Prices can be cheaper in this area compared to the Northern Quarter, especially so in New Islington.

Typical locals: a variety of ages, arty types, commuters, some families

Victoria/Green Quarter

Located within spitting distance of Victoria train station and a 10- minute walk into the centre. The Green Quarter is known to be quieter than most areas but does also have its social scene within the area.

The area is perfect for commuters who want easy access to the city and outside areas of Manchester.

Typical locals: a variety of ages, commuters, couples and families

The Village

One of the UK’s most loved gay quarters, with a vibrant social scene including music events, bars and clubs which surround the famous canal street. The Village is part of the old industrial centre, has a lot of converted properties and is ideal for someone looking for an apartment and area with character.

Parking can be a problem in this area, but the various public transport links are a real advantage for living so centrally.

Typical locals: professionals and students in their 20s and 30s


A picturesque canal area of Manchester, located in the south-west part of the city and covers a large part of Deansgate. Castlefield boasts iconic red brick bridges, canal walks, converted loft apartment, as well as pubs and a concert space dotted along the canal and its quiet streets. The famous Manchester Science and Industry Museum is also in this area.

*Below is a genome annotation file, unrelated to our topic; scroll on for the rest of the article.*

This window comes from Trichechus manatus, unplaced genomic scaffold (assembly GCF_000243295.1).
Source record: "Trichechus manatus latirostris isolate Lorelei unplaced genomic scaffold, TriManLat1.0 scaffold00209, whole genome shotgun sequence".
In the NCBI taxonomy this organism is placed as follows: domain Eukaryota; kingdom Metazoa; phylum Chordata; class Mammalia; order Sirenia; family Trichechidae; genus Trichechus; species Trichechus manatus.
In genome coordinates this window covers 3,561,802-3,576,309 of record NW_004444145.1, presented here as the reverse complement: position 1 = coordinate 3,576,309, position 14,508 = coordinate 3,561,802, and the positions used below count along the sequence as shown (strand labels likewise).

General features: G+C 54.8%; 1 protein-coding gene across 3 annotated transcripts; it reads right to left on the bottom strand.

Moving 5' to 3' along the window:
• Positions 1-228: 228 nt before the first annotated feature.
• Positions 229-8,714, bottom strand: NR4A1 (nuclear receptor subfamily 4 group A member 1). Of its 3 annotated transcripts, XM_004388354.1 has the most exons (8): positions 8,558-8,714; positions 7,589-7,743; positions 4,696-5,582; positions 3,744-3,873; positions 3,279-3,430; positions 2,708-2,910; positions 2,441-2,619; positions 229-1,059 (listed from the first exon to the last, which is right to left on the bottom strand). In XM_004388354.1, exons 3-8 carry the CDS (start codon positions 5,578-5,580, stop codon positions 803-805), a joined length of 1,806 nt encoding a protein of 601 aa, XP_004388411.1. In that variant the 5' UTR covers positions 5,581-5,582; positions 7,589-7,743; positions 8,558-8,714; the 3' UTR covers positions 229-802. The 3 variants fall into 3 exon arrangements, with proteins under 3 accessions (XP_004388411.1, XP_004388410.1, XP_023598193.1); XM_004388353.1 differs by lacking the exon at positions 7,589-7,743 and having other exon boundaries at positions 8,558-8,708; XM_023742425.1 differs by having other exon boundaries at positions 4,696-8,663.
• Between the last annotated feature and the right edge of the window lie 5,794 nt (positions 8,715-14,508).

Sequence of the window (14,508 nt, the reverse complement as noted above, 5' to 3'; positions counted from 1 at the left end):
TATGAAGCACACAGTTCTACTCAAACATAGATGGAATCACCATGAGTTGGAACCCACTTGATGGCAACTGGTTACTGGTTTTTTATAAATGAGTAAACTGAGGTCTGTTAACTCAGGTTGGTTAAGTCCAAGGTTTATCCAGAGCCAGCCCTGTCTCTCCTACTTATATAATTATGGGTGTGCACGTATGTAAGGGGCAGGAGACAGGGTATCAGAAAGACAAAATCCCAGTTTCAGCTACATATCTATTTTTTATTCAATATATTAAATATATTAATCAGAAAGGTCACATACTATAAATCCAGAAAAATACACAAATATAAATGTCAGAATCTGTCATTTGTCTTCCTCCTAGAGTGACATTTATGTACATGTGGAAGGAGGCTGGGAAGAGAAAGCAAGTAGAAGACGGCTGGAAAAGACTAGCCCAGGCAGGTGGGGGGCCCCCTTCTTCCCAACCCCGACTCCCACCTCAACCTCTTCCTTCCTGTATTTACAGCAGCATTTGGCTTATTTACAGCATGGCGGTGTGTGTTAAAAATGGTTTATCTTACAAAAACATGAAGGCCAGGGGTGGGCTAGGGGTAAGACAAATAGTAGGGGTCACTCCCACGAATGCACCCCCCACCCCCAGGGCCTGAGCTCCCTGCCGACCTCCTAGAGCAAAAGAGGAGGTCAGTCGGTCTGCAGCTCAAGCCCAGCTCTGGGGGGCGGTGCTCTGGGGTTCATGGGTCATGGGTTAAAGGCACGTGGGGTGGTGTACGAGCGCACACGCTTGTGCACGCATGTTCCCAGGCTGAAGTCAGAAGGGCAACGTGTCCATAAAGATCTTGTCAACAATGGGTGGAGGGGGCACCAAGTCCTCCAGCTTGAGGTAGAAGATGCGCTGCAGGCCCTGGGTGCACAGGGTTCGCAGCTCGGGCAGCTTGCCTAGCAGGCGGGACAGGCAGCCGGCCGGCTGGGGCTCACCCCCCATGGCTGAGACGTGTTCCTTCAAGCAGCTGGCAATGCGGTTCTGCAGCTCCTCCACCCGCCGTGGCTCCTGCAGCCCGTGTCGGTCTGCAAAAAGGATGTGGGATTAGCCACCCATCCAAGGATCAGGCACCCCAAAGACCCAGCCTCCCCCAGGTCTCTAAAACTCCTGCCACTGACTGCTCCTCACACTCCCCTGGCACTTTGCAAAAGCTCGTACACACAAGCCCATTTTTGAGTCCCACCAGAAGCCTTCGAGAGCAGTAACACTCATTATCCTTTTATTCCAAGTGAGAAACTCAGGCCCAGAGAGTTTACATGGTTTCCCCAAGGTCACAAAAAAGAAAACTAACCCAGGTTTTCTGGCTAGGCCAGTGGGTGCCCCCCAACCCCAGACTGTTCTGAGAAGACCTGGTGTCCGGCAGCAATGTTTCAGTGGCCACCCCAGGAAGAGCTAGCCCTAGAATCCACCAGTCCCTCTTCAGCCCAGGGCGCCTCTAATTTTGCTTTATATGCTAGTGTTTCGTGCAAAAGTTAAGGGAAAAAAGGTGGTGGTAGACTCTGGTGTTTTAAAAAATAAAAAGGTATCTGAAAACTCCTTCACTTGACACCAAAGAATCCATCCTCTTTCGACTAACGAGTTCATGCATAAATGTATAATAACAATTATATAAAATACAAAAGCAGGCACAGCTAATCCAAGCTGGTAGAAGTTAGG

An added benefit to living in Castlefield is the proximity to the motorway for commuters and Deansgate and Oxford Road.

Castlefield can be very expensive, but the area is growing, and the previously designated Salford central area behind Castlefield has many apartments that are lower in price.

Typical locals: families, professionals, couples, students

Millennium Quarter

Millennium Quarter was heavily regenerated after the IRA bomb attack in the 1990s. The area includes the cathedral, the Printworks entertainment centre, the Triangle and the Arndale shopping malls. It is also next to the Northern Quarter and very central.

The area can get noisy during the weekend and is always very busy. The prices are on the higher end of average prices in Manchester.

Typical locals: a mix of ages and professions

University/Oxford Road